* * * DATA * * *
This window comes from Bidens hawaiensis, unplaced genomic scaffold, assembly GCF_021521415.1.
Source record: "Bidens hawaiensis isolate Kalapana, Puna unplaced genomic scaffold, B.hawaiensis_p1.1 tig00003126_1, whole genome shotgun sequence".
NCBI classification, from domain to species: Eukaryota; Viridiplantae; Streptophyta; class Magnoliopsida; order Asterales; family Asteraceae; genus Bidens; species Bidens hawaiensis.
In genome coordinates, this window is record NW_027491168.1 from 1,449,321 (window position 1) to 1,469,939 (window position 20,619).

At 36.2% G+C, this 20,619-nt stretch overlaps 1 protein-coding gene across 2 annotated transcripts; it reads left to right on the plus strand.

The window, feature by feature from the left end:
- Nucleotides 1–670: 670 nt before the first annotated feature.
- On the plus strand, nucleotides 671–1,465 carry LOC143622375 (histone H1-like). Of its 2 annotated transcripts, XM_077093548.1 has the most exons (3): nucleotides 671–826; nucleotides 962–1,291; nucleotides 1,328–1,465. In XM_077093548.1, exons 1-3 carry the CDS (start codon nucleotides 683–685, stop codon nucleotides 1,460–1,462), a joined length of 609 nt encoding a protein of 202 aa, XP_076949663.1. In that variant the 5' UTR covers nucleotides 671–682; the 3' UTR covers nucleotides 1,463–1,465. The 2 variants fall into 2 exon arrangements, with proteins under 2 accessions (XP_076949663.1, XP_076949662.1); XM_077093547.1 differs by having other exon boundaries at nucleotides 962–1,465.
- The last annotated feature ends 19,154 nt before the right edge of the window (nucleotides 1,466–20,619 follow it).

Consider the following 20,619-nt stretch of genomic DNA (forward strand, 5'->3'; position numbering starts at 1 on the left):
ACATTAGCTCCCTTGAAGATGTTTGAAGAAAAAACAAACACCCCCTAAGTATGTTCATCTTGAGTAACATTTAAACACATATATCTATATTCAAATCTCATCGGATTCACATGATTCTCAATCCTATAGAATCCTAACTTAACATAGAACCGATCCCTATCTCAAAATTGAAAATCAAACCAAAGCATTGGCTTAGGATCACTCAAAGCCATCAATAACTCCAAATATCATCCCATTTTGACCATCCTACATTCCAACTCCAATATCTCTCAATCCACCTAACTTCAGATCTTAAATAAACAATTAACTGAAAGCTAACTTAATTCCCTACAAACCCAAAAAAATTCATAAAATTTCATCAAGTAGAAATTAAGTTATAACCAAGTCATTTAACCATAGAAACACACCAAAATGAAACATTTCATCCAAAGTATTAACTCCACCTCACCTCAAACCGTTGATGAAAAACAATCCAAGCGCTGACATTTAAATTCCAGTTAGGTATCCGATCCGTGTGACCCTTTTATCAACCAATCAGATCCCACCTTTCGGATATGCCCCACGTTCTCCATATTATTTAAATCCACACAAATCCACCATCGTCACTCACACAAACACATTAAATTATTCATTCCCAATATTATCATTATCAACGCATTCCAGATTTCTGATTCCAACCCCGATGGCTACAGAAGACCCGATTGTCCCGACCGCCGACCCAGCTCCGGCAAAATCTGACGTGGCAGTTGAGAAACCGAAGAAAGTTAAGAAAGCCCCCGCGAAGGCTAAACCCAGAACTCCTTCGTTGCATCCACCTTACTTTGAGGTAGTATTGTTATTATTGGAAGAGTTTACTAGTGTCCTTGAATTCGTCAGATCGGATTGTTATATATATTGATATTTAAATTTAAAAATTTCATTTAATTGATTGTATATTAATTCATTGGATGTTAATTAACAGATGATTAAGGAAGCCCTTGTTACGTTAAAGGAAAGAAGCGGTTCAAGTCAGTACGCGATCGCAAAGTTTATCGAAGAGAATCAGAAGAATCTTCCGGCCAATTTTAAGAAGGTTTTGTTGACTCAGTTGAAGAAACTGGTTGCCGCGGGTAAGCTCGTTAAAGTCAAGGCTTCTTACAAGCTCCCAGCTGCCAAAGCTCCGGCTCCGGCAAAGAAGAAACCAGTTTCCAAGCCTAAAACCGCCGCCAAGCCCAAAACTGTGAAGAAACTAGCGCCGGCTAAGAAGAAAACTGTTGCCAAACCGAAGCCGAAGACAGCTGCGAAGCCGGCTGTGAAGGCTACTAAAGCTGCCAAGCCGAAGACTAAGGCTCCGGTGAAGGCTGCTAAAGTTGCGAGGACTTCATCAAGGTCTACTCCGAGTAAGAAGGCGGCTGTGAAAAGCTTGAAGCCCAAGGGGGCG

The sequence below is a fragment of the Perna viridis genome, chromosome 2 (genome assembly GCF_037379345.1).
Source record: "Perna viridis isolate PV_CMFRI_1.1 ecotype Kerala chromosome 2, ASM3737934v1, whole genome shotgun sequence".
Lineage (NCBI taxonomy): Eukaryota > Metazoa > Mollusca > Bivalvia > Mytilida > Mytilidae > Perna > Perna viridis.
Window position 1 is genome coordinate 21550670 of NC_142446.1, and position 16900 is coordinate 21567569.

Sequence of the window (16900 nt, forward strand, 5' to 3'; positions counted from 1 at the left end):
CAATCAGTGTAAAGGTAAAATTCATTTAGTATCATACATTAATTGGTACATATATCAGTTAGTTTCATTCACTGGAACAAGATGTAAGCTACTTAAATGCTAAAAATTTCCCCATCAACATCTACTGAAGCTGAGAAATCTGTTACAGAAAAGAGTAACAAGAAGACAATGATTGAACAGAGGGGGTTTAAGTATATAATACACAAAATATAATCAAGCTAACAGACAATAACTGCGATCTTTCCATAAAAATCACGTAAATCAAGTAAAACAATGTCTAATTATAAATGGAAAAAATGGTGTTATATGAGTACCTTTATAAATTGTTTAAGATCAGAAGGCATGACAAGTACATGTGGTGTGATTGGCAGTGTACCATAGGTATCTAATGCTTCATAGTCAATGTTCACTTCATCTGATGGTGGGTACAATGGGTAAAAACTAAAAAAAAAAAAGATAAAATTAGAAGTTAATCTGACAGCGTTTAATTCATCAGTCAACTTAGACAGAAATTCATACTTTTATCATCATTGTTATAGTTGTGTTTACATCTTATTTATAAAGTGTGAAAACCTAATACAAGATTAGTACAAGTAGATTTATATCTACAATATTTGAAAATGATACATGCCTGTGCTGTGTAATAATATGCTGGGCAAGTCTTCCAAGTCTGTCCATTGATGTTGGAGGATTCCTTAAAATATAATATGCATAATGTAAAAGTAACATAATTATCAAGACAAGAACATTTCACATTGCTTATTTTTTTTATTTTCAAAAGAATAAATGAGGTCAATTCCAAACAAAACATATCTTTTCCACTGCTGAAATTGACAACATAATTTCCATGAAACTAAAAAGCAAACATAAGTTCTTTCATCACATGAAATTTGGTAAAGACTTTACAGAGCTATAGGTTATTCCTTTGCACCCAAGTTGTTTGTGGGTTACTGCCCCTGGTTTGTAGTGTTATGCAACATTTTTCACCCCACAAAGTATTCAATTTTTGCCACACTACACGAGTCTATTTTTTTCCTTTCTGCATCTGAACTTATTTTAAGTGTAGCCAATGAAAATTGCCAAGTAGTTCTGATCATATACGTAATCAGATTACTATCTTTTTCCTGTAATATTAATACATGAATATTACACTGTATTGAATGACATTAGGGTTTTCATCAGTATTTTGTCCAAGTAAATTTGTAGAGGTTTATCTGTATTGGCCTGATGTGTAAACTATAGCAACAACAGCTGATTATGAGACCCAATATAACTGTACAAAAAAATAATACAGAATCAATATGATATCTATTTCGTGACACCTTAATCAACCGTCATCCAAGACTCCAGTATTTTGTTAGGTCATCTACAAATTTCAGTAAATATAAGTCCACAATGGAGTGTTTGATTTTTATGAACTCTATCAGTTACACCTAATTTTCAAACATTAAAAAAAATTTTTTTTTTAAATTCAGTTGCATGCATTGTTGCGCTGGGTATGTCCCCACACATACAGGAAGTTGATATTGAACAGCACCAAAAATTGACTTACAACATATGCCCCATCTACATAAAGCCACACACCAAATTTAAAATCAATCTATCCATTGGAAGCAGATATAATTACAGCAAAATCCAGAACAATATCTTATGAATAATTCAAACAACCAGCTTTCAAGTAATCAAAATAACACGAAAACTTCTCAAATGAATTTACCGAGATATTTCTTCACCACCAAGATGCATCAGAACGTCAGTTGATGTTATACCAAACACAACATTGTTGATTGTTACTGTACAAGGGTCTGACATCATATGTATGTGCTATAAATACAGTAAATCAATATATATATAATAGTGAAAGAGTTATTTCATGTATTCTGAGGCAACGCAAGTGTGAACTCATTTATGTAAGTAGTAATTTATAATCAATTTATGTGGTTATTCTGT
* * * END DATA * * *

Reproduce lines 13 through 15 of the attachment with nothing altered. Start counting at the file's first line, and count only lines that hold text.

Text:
Source record: "Perna viridis isolate PV_CMFRI_1.1 ecotype Kerala chromosome 2, ASM3737934v1, whole genome shotgun sequence".
Lineage (NCBI taxonomy): Eukaryota > Metazoa > Mollusca > Bivalvia > Mytilida > Mytilidae > Perna > Perna viridis.
Window position 1 is genome coordinate 21550670 of NC_142446.1, and position 16900 is coordinate 21567569.